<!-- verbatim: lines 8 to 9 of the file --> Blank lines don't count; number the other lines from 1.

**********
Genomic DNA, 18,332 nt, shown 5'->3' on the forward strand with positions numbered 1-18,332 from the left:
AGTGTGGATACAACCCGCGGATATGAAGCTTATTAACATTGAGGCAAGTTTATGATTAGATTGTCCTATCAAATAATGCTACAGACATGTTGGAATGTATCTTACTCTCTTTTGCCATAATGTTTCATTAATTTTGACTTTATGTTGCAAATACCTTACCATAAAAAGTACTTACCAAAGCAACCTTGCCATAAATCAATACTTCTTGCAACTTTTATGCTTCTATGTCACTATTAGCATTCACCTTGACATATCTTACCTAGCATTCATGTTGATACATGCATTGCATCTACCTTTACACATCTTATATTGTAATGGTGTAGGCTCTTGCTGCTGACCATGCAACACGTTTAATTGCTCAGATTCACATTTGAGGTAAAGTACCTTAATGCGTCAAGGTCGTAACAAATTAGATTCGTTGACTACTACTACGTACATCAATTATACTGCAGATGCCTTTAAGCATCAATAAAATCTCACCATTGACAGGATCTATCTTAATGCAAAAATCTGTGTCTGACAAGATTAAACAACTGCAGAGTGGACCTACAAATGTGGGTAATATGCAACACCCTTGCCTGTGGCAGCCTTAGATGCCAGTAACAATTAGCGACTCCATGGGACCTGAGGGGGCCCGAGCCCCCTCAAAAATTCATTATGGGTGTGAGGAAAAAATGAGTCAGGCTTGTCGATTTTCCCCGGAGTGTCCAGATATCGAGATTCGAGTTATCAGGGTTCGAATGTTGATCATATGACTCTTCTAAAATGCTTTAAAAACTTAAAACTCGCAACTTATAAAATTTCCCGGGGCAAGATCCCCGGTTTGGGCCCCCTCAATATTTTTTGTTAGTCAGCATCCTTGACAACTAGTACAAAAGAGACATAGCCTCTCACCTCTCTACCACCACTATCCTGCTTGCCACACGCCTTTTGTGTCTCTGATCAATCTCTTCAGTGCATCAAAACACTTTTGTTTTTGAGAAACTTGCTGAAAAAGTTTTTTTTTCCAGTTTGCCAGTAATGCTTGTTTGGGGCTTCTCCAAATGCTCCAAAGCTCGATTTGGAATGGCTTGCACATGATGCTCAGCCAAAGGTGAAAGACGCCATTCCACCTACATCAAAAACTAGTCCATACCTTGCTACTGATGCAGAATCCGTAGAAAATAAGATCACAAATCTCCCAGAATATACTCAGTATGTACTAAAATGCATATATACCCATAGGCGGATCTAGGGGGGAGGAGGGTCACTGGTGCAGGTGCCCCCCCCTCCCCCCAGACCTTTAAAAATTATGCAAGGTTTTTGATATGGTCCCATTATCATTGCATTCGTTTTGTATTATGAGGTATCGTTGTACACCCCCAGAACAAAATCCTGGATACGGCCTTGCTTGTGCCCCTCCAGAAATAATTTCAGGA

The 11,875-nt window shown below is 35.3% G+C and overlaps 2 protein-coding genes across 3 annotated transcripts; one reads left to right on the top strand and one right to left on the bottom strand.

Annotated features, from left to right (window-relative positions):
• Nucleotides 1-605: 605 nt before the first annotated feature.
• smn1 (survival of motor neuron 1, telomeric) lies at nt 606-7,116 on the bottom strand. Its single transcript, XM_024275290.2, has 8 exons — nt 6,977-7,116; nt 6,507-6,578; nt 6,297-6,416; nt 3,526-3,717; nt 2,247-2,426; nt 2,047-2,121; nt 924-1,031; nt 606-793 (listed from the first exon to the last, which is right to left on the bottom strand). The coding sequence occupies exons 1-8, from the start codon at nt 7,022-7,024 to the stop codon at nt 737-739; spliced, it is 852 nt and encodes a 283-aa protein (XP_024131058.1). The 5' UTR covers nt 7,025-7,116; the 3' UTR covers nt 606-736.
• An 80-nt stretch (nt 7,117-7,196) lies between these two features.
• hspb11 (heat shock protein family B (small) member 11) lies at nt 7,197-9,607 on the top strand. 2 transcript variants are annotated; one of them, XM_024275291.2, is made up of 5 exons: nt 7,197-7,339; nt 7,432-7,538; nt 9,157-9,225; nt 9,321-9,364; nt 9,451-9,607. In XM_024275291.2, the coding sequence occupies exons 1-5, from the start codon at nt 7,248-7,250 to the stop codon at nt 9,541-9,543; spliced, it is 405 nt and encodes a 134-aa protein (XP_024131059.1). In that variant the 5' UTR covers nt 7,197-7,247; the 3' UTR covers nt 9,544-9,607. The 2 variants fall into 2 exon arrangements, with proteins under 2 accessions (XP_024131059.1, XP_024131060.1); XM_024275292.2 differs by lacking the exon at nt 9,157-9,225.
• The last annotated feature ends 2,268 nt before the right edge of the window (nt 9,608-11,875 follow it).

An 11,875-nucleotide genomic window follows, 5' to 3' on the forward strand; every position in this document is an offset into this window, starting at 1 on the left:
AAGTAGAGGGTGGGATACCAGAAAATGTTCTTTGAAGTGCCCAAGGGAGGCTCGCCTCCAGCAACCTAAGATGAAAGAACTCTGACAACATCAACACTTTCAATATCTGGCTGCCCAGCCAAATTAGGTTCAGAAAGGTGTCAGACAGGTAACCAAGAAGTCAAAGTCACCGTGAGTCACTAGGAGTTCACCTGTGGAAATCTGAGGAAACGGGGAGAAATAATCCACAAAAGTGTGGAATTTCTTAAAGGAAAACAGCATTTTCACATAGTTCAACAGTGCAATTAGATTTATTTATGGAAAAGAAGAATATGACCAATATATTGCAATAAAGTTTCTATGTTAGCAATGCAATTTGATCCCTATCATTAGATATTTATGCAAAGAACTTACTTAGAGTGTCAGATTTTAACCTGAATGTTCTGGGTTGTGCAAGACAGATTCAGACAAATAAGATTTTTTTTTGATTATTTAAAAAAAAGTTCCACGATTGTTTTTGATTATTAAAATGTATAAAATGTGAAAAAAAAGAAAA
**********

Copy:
• hspb11 (heat shock protein family B (small) member 11) lies at nt 7,197-9,607 on the top strand. 2 transcript variants are annotated; one of them, XM_024275291.2, is made up of 5 exons: nt 7,197-7,339; nt 7,432-7,538; nt 9,157-9,225; nt 9,321-9,364; nt 9,451-9,607. In XM_024275291.2, the coding sequence occupies exons 1-5, from the start codon at nt 7,248-7,250 to the stop codon at nt 9,541-9,543; spliced, it is 405 nt and encodes a 134-aa protein (XP_024131059.1). In that variant the 5' UTR covers nt 7,197-7,247; the 3' UTR covers nt 9,544-9,607. The 2 variants fall into 2 exon arrangements, with proteins under 2 accessions (XP_024131059.1, XP_024131060.1); XM_024275292.2 differs by lacking the exon at nt 9,157-9,225.
• The last annotated feature ends 2,268 nt before the right edge of the window (nt 9,608-11,875 follow it).